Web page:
In short, high rates of child poverty and income inequality in the U.S. can be reduced, but effective, widespread, and long-lasting change will require shifts in both national policy and the economy.
In addition to the harmful consequences for children, high rates of economic hardship exact a serious toll on the U.S. economy. Economists estimate that child poverty costs the U.S. $500 billion a year in lost productivity in the labor force and spending on health care and the criminal justice system. Each year, child poverty reduces productivity and economic output by about 1.3 percent of GDP.
The experience of severe or chronic economic hardship limits children’s potential and hinders our nation’s ability to compete in the global economy. American students, on average, rank behind students in other industrialized nations, particularly in their understanding of math and science. Analysts warn that America’s ability to compete globally will be severely hindered if many of our children are not as academically prepared as their peers in other nations.
Long-term economic trends are also troubling as they reflect the gradual but steady growth of economic insecurity among middle-income and working families over the last 30 years. Incomes have increased very modestly for all but the highest earners. Stagnant incomes combined with the high cost of basic necessities have made it difficult for families to save, and many middle- and low-income families alike have taken on crippling amounts of debt just to get by.
Research also indicates that economic inequality in America has been on the rise since the 1970s. Income inequality has reached historic levels — the income share of the top 1 percent of earners is at its highest level since 1929. Between 1979 and 2006, real after-tax incomes rose by 256 percent for the top 1 percent of households, compared to 21 percent and 11 percent for households in the middle and bottom fifth (respectively).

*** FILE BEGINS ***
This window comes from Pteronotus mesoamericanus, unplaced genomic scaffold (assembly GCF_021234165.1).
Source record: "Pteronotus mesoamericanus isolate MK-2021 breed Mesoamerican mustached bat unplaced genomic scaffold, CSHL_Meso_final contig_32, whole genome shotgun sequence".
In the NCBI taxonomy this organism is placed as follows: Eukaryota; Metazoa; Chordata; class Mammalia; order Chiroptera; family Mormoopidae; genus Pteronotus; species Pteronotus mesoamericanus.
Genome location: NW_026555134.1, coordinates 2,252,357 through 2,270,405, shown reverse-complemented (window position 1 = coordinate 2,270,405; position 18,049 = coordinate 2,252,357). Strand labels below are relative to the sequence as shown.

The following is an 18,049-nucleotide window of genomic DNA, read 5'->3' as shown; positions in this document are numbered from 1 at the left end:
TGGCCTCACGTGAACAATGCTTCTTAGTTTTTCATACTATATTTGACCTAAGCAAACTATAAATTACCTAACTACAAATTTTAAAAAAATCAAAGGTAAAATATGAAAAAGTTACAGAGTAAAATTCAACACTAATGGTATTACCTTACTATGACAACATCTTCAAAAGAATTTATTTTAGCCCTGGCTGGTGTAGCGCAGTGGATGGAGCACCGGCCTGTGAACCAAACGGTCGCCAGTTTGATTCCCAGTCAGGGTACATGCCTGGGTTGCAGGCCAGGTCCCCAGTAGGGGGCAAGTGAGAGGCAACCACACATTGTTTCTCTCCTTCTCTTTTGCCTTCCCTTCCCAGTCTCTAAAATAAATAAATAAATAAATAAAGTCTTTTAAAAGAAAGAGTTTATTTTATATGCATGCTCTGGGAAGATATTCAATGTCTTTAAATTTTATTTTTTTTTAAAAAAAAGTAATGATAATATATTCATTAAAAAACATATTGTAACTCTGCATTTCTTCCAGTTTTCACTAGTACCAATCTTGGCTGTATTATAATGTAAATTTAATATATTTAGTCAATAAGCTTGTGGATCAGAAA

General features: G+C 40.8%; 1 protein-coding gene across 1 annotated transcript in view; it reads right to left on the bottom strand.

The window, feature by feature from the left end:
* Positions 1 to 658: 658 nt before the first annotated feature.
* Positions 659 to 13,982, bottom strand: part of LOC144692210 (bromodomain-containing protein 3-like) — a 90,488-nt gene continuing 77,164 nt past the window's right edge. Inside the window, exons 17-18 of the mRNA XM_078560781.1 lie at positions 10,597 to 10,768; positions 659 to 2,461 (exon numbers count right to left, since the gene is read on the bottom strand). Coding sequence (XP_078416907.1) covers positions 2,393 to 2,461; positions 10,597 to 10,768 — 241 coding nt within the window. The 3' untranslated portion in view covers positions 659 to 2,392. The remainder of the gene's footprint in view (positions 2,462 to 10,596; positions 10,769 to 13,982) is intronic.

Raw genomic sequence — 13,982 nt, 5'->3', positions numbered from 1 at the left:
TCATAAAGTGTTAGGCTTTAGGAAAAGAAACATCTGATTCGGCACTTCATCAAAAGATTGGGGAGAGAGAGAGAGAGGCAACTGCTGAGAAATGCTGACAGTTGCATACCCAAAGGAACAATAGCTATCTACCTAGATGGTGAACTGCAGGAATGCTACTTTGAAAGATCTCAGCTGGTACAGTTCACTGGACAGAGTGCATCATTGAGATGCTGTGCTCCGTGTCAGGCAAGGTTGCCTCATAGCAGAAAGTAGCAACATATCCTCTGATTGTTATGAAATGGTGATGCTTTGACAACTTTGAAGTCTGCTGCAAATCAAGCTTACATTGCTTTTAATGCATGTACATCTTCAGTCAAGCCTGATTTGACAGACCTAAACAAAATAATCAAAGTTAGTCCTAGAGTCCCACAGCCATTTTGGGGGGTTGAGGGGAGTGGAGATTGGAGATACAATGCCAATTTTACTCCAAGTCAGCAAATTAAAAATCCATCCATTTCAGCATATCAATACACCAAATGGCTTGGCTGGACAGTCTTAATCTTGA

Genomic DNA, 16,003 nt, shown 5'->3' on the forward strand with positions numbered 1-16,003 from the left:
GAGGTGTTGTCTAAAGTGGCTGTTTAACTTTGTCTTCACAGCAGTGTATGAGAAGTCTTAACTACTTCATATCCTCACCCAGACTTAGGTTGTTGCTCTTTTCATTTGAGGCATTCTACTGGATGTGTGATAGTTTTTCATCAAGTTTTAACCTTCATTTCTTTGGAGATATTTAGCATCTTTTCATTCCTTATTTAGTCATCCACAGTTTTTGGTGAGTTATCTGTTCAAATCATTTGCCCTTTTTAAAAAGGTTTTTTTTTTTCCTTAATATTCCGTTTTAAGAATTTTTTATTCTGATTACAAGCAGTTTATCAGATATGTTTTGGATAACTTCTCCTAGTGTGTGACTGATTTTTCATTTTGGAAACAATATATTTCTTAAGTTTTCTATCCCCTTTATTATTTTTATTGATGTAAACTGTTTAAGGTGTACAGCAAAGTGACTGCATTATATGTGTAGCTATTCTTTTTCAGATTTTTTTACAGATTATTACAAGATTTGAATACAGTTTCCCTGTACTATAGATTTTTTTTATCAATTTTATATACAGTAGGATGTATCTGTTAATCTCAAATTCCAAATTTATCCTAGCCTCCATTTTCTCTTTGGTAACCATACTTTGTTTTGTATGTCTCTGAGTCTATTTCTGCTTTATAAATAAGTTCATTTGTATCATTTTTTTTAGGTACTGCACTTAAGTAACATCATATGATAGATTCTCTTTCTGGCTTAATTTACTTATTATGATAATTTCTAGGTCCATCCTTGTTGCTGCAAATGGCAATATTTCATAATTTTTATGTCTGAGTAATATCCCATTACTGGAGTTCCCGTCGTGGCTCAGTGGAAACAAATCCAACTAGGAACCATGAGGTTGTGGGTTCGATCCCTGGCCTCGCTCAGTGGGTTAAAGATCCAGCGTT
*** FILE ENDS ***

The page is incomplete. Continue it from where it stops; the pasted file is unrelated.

Economic mobility — the likelihood of moving from one income group to another — is on the decline in the U.S. Although Americans like to believe that opportunity is equally available to all, some groups find it harder to get ahead than others. Striving African American families have found upward mobility especially difficult to achieve and are far more vulnerable than whites to downward mobility. The wealth gap between blacks and whites — black families have been found to have one-tenth the net worth of white families — is largely responsible.
What all of these trends reveal is that the American Dream is increasingly out of reach for many families. The promise that hard work and determination will be rewarded has become an increasingly empty promise in 21st century America. It is in the best interest of our nation to see that the American Dream, an ideal so fundamental to our collective identity, be restored.
A considerable amount of research has been devoted to this question. We know what families need to succeed economically, what parents need to care for and nurture their children, and what children need to develop into healthy, productive adults. The challenge is to translate this research knowledge into workable policy solutions that are appropriate for the US.
For families to succeed economically, we need an economy that works for all — one that provides workers with sufficient earnings to provide for a family. Specific policy strategies include strengthening the bargaining power of workers, expanding the Earned Income Tax Credit, and increasing the minimum wage and indexing it to inflation. We also need to help workers get the training and education they need to succeed in a changing workforce. Dealing with low wages is necessary but not sufficient. Low- and middle-income families alike need relief from the high costs of health insurance and housing.
As a nation, we also need to make it possible for adults to be both good workers and good parents, which requires greater workplace flexibility and paid time off. Workers need paid sick time, and parents need time off to tend to a sick child or talk to a child’s teacher. Currently, three in four low-wage workers have no paid sick days.
Despite the fact that a child’s earliest years have a profound effect on his or her life trajectory and ultimate ability to succeed, the U.S. remains one of the only industrialized countries that does not provide paid family leave for parents with a new baby. Likewise, child care is largely private in the U.S. — individual parents are left to find individual solutions to a problem faced by all working parents. Low- and middle-income families need more help paying for child care and more assistance in identifying reliable, nurturing care for their children, especially infants and toddlers.
These are only some of the policies needed to reduce economic hardship, strengthen families, and provide a brighter future for today’s — and tomorrow’s — children. With the right leadership, a strong national commitment, and good policy, it’s all possible.